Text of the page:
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Domestic Partners and the Affordable Care Act in North Carolina

By Blue Cross NC | January 22, 2014 | Careers & Culture

The Affordable Care Act has created enrollment issues for thousands of North Carolinians, and recently we’ve received specific questions regarding enrollment for domestic partners.

Currently, while some large employers (including ourselves) choose to cover domestic partners, that option isn’t yet available for our small group or individual customers. However, we are implementing changes that will allow us to offer domestic partner coverage to those groups by January 2015.

But there are a couple of important things to note regarding this issue.

For individual ACA policies, there isn’t a “family” premium. Instead, each person under the policy receives an individual premium rate based on specific criteria: age, geographic location and tobacco use. That means each individual is rated separately, and then the individual rates are added together. From a rate perspective, domestic partners wouldn’t be penalized from a price or coverage sense—though they would receive two separate bills and ID cards.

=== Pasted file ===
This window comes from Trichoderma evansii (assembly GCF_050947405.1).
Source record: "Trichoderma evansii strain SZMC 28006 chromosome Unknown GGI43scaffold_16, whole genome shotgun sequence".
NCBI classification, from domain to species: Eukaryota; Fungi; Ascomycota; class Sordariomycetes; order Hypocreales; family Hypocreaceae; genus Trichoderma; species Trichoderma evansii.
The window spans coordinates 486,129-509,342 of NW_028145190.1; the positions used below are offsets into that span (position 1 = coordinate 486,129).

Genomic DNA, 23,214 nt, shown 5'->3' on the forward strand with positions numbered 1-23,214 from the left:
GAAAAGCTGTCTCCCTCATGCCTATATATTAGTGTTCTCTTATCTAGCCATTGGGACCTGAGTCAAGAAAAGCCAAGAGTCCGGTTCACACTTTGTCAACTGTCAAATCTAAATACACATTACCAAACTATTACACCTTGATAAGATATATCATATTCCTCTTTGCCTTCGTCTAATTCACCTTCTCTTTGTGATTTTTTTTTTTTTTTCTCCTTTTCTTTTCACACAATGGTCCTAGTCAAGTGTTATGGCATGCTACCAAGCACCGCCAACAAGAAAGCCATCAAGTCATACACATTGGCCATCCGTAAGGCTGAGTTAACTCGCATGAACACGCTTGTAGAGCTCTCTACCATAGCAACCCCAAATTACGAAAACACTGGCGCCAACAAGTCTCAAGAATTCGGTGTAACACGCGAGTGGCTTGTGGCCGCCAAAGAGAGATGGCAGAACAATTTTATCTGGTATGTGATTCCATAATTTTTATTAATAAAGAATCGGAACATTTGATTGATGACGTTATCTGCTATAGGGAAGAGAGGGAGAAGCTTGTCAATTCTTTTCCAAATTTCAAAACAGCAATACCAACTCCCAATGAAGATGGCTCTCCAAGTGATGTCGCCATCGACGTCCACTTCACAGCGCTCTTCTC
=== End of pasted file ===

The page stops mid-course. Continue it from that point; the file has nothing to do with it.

Additionally, there has been some confusion for some of our customers since the Federal exchanges makes a domestic option available, but we are not yet able to offer individual policies for domestic partners. We’re working to correct this.

Since we’ve been made aware of the issue, we have reached out to approximately 20 enrollees who submitted applications for domestic partner coverage through the Federal exchange. We let them know that we were unable to process the applications as submitted. And that includes both same sex and opposite sex domestic partners.

During the process of reaching out to these customers, we advised and offered to help them to re-enroll in our Blue Advantage product separately for individual coverage. And in cases where each individual could qualify for a subsidy, we advised them on that process. We’re also working with them to make sure there’s no lapse in coverage.

To learn more about this issue, you can read this piece from Qnotes.